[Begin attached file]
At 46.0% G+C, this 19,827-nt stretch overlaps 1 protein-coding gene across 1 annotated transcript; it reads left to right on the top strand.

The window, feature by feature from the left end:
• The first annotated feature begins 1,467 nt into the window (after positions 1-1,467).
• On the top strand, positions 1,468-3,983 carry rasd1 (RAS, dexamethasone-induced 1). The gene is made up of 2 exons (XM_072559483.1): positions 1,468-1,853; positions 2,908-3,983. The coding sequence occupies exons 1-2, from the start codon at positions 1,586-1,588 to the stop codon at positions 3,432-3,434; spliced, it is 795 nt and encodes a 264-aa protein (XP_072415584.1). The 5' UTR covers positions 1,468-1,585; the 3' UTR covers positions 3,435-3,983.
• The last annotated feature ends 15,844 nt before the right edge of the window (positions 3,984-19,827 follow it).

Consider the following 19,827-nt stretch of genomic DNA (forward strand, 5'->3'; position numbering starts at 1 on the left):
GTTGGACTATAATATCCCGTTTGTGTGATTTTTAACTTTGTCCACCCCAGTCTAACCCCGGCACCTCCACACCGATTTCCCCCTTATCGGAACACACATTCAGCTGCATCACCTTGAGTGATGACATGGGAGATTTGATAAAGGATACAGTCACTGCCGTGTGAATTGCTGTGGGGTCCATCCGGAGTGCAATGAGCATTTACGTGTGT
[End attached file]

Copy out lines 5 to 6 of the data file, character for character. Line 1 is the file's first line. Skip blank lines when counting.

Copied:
• The last annotated feature ends 15,844 nt before the right edge of the window (positions 3,984-19,827 follow it).

Consider the following 19,827-nt stretch of genomic DNA (forward strand, 5'->3'; position numbering starts at 1 on the left):